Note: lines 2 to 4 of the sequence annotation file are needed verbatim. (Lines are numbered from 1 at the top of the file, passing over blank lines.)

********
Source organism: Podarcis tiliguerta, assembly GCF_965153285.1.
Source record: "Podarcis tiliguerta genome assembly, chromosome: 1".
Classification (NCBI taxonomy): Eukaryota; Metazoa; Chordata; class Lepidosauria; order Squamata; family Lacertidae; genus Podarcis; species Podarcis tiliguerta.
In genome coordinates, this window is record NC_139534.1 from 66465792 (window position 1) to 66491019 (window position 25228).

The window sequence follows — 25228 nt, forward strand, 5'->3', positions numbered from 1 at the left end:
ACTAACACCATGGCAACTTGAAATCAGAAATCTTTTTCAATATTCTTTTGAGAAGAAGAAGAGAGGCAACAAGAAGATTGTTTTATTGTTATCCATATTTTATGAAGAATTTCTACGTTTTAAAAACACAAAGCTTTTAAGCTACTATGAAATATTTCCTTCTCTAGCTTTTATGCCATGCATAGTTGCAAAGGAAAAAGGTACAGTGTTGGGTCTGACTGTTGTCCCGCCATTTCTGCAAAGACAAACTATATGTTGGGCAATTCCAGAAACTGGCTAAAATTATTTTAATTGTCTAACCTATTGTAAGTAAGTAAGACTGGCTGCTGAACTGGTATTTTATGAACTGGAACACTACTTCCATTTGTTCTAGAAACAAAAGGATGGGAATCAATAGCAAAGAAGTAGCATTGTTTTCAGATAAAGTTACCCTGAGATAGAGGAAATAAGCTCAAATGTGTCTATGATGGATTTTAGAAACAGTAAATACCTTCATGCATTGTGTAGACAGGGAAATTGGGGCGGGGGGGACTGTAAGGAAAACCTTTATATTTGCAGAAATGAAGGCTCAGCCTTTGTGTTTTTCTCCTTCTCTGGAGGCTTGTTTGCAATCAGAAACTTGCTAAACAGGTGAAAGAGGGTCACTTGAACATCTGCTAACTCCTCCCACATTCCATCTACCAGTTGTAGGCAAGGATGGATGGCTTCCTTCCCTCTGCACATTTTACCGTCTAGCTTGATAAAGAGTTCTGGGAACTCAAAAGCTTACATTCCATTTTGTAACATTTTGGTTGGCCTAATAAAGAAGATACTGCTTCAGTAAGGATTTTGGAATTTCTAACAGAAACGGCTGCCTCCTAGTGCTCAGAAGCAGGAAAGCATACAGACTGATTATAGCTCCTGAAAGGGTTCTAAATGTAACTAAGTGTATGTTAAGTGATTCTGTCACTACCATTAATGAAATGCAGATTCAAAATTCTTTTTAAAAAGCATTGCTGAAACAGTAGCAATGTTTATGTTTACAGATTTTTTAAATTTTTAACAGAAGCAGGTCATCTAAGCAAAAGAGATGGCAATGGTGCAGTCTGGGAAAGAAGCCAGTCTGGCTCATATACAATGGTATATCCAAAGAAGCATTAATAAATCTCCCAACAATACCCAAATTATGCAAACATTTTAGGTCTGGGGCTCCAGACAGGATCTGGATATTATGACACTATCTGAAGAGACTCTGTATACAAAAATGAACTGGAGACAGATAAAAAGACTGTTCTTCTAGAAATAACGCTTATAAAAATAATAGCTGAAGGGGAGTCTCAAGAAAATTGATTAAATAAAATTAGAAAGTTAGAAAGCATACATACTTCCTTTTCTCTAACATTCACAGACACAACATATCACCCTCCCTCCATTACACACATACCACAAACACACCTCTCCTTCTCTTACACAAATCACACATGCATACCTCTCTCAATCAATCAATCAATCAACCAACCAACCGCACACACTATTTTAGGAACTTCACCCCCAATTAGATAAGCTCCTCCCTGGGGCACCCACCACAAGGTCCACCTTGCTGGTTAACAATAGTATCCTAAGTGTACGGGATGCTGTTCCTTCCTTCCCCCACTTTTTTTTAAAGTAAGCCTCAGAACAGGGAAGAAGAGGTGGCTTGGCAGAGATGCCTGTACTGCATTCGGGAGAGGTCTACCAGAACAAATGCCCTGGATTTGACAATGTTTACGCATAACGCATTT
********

Source record: "Podarcis tiliguerta genome assembly, chromosome: 1".
Classification (NCBI taxonomy): Eukaryota; Metazoa; Chordata; class Lepidosauria; order Squamata; family Lacertidae; genus Podarcis; species Podarcis tiliguerta.
In genome coordinates, this window is record NC_139534.1 from 66465792 (window position 1) to 66491019 (window position 25228).